Federal Budget 2021-22 - Key updates for NECA members

NECA is pleased to provide members with a snapshot of key measures contained in the federal government’s budget delivered by the Treasurer, the Hon Josh Frydenberg MP, on 11 May 2021.

This information is a high-level guide only to those initiatives that are of direct or indirect relevance and/or benefit to businesses in the electrical and communications contracting industry, and to employers, employees and their families. It is not intended to be a complete analysis of the 2021-22 federal budget.

Links to government information pages are provided where available.

Please note JobKeeper has now ended. Other arrangements including the Small and Medium Enterprises (SMEs) Recover Loan Scheme, and HomeBuilder remain in place.


  • Additional $1.9 billion for vaccine rollout;
  • $1.5 billion for COVID-related health services, including for testing and tracing, respiratory clinics and telehealth;
  • Total funding of $20 billion for vaccine rollout and COVID-19 related health system improvements.

Factsheet: Recovery and response support

These measures will mitigate against, and help prevent, further major outbreaks of the Coronavirus, helping to ensure Australia’s economic recovery remains on track.


  • $2.7 billion to expand the Boosting Apprenticeship Commencements wage subsidy:
    • This measure will uncap the number of eligible places and increase the duration of the 50 per cent wage subsidy to 12 months from the date an apprentice or trainee commences with their employer;
    • From 5 October 2020 to 31 March 2022, businesses of any size can claim the Boosting Apprenticeship Commencements wage subsidy for new apprentices or trainees who commence during this period;
    • Eligible businesses will be reimbursed up to 50 per cent of an apprentice or trainee’s wages up to $7,000 per quarter.
  • $506.3 million over two years to extend the JobTrainer Fund – a partnership with the states to deliver around 163,000 additional low fee and free training places;
  • Support for 5,000 training places to help women break into non-traditional trades;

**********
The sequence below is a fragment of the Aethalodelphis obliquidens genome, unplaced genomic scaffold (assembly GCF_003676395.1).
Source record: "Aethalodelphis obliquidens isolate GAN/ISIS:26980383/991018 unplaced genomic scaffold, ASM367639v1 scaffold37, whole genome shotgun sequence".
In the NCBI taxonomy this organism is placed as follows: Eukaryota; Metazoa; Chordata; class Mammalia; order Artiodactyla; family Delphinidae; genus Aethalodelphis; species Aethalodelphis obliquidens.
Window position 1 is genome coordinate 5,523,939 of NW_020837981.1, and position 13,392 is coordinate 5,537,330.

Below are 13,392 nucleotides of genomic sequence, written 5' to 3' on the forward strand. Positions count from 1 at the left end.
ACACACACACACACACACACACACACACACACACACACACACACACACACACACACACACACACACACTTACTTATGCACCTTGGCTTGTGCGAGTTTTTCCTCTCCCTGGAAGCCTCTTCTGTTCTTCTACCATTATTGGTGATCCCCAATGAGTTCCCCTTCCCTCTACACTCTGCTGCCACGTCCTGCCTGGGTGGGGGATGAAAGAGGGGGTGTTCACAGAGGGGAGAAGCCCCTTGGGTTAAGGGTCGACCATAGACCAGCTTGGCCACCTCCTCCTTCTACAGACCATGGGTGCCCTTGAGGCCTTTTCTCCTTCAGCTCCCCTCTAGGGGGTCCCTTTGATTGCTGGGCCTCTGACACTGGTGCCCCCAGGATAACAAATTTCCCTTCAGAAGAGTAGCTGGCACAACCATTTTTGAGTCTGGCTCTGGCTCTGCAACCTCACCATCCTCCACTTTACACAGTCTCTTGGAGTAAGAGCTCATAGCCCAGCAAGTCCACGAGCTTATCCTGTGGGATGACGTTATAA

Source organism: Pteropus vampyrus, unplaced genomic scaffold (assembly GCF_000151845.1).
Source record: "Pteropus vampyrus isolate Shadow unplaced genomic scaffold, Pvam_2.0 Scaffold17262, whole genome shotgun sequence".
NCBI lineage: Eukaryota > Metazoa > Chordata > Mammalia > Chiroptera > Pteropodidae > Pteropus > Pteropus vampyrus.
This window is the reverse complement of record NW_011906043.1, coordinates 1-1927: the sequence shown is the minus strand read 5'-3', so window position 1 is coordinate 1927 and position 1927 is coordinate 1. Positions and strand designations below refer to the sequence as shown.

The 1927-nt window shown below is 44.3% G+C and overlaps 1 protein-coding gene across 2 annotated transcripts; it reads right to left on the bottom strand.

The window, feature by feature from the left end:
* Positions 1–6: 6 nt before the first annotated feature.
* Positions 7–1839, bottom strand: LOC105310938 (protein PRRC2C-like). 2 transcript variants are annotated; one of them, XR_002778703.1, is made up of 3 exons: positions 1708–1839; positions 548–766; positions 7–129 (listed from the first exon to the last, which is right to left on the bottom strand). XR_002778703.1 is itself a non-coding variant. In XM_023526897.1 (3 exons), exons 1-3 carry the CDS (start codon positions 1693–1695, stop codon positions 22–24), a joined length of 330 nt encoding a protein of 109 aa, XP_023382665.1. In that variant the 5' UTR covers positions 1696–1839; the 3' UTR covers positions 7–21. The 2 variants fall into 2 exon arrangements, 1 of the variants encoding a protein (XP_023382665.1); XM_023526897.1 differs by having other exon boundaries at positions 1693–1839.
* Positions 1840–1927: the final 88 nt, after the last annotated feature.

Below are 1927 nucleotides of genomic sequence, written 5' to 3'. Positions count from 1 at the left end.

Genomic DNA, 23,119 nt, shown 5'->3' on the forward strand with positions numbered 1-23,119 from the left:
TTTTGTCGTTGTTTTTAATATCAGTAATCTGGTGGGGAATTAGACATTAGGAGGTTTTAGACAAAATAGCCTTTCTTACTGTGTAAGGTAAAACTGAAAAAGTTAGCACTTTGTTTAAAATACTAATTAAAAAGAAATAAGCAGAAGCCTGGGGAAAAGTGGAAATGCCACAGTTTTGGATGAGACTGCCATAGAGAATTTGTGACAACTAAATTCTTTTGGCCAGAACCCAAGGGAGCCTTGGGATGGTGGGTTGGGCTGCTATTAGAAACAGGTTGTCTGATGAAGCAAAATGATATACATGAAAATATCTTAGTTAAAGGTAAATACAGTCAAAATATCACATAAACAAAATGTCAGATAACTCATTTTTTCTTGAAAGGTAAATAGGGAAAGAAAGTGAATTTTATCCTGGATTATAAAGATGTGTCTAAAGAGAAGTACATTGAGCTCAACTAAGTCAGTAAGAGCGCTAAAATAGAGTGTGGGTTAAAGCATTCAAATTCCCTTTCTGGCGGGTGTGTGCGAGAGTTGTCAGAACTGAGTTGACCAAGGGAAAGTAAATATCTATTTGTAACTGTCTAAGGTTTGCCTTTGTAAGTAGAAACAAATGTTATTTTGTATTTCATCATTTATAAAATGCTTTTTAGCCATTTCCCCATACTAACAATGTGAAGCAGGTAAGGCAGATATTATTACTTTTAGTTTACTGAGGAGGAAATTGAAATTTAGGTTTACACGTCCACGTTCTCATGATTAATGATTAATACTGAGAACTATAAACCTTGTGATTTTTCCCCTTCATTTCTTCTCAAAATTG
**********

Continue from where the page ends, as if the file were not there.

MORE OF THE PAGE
• 2,700 places in Indigenous girls’ academies to help them finish school and enter the workforce;
  • $149 million over four years to establish up to 15 industry owned Skills Enterprises to deliver improved skills and workforce outcomes.

These measures will help the sector retain existing apprentices, and directly fund new intakes.


  • Low and Middle Income Tax Offset retained for 10.2 million Australians for a further year, providing a benefit of up to $1,080 for singles and up to $2,160 for families;
  • An “independent umpire” introduced to resolve disputes between small business and the ATO;
  • Continuation of the instant asset write-off until 30 June 2023:
    • 99% of businesses can write off the full value of any eligible asset purchased;
    • Available to any business with annual turnover up to $5 billion.
  • Extension of the temporary loss carry back scheme, allowing eligible companies to carry-back tax losses from the 2022-23 income year to offset previously taxed profits as far back as 2018-19;
  • Reforms to employee company share schemes, removing the cessation of employment taxing point for tax-deferred Employee Share Schemes (ESS):
    • This is designed to help companies attract and retain talent.
  • A “patent box” – effective 1 July 2022, income earned from new patents developed in Australia to be taxed at a concessional 17 per cent rate.

Factsheet: Tax incentives

The further extension of the Low and Middle Income Tax Offset benefits employers and employees, and the additional money injected into the economy will stimulate economic activity and investment, providing a secondary benefit to our industry. These measures also assist businesses which are working to recover following the COVID-19 downturn, and make retooling and acquiring new assets more affordable more quickly.


Small Business Loan Scheme extended;

  • $1.5 billion to expand manufacturing activity across priority areas including medical products and clean energy;
  • An additional $2 billion in Research and Development incentives;
  • $53.8 million over four years to create a National AI Centre and four AI and Digital Capability Centres to drive SME adoption and use of Artificial Intelligence